Tyson has halted purchases of Canadian cattle shipped directly to their beef plants to reduce costs, the company announced. The change is due to the U.S. country-of-origin labeling rules which require labels on meat packages to show where an animal was born, raised and slaughtered, said Tyson spokesman Worth Sparkman in an e-mail to Bloomberg Businessweek.
“These new rules significantly increase costs because they require additional product codes, production breaks and product segregation, including a separate category for cattle shipped directly from Canada to U.S. beef plants without providing any incremental value to our customers,” Sparkman said in response to questions from Bloomberg News.
The Canadian Cattlemen’s Association says Tyson is the third-largest buyer of Canadian cattle. The company will continue to buy Canadian-born animals sent to U.S. feedlots. Sparkman declined to say how many animals were bought for U.S. beef plants for processing.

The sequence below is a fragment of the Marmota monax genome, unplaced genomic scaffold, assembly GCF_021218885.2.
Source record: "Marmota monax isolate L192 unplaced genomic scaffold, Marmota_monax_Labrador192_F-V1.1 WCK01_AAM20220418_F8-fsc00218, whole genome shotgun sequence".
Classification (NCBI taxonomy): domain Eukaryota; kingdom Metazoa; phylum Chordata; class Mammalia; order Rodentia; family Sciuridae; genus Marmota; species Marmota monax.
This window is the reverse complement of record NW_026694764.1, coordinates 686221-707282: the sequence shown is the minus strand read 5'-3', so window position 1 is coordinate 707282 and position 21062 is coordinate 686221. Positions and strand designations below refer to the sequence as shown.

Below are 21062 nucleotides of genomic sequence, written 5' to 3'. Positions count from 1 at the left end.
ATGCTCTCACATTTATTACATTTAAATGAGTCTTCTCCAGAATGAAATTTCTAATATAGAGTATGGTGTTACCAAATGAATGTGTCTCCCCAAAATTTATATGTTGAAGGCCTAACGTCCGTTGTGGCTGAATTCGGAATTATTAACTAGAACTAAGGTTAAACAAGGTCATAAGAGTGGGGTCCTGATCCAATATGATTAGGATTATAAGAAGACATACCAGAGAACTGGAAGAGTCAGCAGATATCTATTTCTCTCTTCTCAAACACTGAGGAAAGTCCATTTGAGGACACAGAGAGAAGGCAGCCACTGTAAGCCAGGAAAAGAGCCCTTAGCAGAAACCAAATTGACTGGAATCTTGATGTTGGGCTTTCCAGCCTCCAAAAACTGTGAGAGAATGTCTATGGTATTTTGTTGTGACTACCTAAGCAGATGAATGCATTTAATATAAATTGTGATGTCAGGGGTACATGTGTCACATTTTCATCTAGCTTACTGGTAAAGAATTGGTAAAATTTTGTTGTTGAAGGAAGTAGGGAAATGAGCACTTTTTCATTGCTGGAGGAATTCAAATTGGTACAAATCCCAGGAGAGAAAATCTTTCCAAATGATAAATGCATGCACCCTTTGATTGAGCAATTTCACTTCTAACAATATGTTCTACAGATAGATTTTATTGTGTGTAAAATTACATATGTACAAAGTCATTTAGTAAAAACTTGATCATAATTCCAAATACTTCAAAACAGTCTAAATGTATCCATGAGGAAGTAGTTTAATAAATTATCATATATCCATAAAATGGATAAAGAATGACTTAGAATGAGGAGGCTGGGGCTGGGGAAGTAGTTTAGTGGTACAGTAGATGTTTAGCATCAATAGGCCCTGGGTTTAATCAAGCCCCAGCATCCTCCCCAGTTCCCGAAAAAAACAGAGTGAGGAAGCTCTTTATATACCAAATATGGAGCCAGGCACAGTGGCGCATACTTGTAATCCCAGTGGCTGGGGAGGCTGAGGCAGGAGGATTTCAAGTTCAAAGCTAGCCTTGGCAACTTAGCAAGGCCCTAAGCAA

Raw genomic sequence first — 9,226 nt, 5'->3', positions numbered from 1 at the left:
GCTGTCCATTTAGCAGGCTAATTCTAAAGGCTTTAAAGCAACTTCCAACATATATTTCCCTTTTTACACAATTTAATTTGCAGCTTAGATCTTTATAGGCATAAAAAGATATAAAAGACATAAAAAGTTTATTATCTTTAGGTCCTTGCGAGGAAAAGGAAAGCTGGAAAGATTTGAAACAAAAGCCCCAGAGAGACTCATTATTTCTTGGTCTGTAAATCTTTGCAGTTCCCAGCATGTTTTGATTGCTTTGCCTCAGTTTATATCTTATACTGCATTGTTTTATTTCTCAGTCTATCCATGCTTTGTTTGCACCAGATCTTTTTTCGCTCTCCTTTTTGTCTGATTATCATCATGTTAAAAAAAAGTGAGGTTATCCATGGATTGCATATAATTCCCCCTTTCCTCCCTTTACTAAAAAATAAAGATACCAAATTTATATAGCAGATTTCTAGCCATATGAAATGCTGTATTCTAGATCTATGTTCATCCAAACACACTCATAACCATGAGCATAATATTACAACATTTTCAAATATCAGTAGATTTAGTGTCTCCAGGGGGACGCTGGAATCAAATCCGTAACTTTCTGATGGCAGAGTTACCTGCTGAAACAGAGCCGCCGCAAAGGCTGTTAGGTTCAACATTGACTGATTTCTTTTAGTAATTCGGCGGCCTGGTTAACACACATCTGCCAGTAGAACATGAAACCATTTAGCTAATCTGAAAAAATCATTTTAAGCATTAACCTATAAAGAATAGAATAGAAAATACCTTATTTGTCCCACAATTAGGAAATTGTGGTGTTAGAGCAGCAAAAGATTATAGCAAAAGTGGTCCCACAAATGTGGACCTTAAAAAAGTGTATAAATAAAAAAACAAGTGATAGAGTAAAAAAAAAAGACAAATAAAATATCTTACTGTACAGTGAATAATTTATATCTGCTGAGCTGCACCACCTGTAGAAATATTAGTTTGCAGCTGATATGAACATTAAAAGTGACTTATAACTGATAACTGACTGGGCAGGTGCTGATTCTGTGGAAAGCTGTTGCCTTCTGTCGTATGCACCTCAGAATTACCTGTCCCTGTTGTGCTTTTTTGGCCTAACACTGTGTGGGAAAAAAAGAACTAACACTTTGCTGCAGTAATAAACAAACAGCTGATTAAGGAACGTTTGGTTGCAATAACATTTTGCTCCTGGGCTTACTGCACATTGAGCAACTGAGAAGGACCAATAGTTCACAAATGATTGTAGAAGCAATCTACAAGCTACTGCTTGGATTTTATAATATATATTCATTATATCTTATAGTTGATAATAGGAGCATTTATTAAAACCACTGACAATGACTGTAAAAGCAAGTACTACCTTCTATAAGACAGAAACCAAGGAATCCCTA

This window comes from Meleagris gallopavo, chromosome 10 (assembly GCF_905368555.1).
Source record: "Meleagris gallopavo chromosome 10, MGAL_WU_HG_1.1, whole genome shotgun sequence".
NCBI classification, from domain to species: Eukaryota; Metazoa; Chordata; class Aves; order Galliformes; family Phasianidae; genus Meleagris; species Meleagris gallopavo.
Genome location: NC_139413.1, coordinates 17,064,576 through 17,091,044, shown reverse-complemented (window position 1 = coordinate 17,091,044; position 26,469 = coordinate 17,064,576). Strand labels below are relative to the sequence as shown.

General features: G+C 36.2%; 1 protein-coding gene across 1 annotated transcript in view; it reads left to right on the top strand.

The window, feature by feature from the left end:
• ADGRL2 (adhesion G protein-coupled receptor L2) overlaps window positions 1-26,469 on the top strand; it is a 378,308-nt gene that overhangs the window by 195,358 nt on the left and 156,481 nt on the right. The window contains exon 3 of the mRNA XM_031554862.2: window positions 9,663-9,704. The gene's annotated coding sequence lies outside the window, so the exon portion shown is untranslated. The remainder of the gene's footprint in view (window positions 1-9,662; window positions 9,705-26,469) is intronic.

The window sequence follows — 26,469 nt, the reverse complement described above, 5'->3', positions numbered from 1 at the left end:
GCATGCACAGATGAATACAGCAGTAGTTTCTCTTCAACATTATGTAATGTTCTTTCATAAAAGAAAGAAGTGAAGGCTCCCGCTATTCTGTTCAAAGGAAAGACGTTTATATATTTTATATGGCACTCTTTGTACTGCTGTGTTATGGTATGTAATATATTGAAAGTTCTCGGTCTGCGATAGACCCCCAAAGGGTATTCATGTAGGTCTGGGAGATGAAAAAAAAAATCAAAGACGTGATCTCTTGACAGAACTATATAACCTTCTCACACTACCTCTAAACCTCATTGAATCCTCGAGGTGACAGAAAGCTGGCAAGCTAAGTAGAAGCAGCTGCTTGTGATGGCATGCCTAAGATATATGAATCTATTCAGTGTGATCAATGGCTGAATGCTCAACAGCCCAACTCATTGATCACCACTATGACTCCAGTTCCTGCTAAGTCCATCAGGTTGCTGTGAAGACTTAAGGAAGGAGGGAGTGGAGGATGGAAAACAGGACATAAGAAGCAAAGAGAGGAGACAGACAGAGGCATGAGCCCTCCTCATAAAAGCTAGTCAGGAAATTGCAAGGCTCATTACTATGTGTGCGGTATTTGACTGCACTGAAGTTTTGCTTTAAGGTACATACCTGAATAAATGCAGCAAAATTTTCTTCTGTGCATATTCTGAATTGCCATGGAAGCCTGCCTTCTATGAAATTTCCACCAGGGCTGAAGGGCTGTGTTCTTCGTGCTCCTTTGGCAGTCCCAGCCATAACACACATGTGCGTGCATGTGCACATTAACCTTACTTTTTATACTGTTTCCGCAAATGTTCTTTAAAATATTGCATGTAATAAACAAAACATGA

Tyson bought about 3,000 cattle weekly from Canada, and the nation’s exports probably will decline more than 150,000 head a year, Brian Perillat, a senior analyst at Calgary-based Canfax, a market-research unit of the cattlemen’s group, said in a telephone interview.
Tyson’s Pasco plant in Washington state is a large buyer of animals from British Columbia and Alberta, and producers in parts of the Prairies will have to pay more to ship animals elsewhere, Dennis Laycraft, the executive vice president of the cattlemen’s association, said in a telephone interview from Calgary.
For U.S. processors, “the best way to avoid extra costs is simply to avoid the product,” Laycraft said in a telephone interview from Calgary. “This is precisely what we were afraid was going to happen.”
Source: Bloomberg Businessweek
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